Landlessness is the quality or state of being without land, without access to land, or without having private ownership of land. Although overlapping considerably, landlessness is not a necessary condition of poverty. In modern capitalist societies, individuals may not necessarily privately own land yet still possess the capital to obtain an excess of what is necessary to sustain themselves, such as wealthy individuals who rent expensive high-rise apartments in major urban centers. As such, landlessness may not exist as an immediate threat to their survival or quality of life. This minority of landless individuals as sometimes been referred to as the "landless rich." However, for the majority of landless people, including the urban poor and those displaced into conditions of rural-to-urban migration, their condition of landlessness is also one of impoverishment, being without the capital to meet their basic necessities nor the land to grow their own food, keep animals, or sustain themselves. During times of economic prosperity in modern capitalist societies, the liabilities of landlessness may not be noticeable, especially to the wealthy, but during times of economic failure and rising unemployment, the liabilities of landlessness become more visible.
Tenure reforms and parcelization of the erstwhile big landed estates of Asia and the Near East have resulted in wider diffusion of ownership; this has not only encouraged greater self-realization but also conferred the status of citizenship on those who were previously tenants, landless labourers or small farmers. Unfortunately, the individualization of tenure and the gradual transformation of land into a marketable commodity have been accompanied by a divorce between ownership of land and use of land (as witnessed in the case of tenancy), and divorce between management of land and labour on land. Many of these countries have therefore witnessed the phenomenon of a rising class of landless labourers and small farmers who are either forced to work for wages on the relatively big farms owned by rural, resident, non-cultivating landowners, or, in the absence of adequate opportunities for earning their livelihood, such resource-poor households must necessarily remain poor and are forced to overuse the environmental resource base in order to survive.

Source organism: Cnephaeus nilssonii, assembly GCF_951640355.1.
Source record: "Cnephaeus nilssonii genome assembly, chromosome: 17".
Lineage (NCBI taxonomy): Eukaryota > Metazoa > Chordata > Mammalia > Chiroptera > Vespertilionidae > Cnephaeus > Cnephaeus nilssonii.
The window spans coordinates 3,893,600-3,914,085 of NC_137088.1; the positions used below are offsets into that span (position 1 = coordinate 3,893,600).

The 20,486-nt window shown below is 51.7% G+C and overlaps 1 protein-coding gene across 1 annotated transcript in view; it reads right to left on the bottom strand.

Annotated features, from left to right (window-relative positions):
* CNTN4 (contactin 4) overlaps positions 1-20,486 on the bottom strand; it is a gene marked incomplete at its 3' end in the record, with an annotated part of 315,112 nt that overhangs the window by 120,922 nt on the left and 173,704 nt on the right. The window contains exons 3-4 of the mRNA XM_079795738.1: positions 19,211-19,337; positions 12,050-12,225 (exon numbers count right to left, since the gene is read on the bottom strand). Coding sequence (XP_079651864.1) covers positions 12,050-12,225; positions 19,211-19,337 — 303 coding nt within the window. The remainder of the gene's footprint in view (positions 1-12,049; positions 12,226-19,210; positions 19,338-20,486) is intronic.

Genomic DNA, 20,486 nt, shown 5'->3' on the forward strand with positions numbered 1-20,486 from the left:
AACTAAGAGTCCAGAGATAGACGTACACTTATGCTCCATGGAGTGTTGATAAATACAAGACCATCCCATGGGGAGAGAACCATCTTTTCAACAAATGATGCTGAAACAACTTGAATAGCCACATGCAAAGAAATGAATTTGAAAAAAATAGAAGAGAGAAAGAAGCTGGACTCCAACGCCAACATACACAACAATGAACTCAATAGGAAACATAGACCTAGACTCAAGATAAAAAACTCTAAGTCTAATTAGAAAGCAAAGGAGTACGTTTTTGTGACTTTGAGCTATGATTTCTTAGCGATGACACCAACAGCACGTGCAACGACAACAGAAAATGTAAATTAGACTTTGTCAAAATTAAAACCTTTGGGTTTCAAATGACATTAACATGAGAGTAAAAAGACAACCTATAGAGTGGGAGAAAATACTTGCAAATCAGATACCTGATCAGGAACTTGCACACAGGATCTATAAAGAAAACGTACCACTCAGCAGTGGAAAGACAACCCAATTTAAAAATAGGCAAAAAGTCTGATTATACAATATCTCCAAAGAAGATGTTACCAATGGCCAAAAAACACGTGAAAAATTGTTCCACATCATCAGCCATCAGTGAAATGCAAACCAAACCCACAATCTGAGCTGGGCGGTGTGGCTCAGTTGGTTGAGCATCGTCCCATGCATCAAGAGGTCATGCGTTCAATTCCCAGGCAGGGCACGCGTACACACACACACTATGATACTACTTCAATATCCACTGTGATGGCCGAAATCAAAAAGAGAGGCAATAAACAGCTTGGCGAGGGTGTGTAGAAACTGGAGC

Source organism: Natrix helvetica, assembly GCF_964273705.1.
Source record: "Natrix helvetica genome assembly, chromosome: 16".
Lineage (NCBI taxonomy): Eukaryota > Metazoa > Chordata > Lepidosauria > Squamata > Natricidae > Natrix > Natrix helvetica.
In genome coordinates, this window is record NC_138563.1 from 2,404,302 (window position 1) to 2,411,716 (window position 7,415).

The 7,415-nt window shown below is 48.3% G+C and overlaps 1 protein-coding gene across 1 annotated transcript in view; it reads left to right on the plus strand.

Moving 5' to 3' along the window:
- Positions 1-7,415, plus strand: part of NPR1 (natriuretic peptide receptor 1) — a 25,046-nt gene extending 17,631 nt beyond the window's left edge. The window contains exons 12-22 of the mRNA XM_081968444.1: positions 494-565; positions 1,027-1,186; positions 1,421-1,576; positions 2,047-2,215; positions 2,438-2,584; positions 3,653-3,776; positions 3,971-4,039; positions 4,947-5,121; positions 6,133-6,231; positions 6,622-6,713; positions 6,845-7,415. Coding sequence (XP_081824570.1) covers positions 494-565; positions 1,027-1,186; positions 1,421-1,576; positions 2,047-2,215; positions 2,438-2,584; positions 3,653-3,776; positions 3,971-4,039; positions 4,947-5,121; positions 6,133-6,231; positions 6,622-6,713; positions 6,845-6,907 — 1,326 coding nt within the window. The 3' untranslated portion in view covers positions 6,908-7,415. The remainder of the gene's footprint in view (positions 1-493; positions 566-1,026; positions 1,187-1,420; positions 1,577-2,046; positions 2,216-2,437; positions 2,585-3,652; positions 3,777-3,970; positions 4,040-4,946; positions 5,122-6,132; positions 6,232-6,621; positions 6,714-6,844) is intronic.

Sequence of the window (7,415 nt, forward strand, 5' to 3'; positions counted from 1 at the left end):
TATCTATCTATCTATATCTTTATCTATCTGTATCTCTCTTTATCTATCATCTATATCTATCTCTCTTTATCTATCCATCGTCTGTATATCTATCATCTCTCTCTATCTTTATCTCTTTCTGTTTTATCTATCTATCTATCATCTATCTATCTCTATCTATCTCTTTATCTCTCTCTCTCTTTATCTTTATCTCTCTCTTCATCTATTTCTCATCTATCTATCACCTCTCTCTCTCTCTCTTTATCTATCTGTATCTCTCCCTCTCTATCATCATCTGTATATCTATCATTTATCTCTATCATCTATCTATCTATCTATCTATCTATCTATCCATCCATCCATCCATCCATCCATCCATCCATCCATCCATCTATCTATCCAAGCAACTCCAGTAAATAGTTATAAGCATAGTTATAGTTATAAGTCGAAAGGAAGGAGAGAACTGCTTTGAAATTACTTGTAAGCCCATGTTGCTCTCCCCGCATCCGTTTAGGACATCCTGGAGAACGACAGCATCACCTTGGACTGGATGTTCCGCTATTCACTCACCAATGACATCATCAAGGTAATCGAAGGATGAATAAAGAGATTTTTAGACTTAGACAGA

Rough estimates for 1981 indicate that out of the agricultural population of 1.3 billion in the developing countries (excluding China), 745 million were small farmers, another 167 million were landless labourers. Between 1970 and 1981 there was an estimated addition of 124 million to these two categories, under the assumption of unchanged proportions of small holders and landless to total agricultural population. The bulk of these additions were in the Far East (75 million). This has been due to the increasing scarcity of agricultural land, as a consequence of higher growth rates of agricultural population than that of area under arable and permanent crops. Between 1970 and 1980, land per person in agriculture declined by 12% in Africa, 11% in the Near East and 9% in the Far East; it increased in Latin America. It is in the context of increasing land scarcity and landlessness that effective implementation of agrarian reform measures, coupled with measures to increase land productivity of small holders and commitment of resources for meeting the employment needs of the landless and mini-farmers, assumes even more importance in the 1980s than in the 1970s.
With existing patterns of land distribution, the number of smallholders and landless households in developing countries is expected to increase by some 50 million to 220 million by the year 2000. These groups represent about 75% of the agricultural households in developing countries.
2. Land per person is scarcer in Asia than in other parts of the world and its soil is also of poorer quality than elsewhere.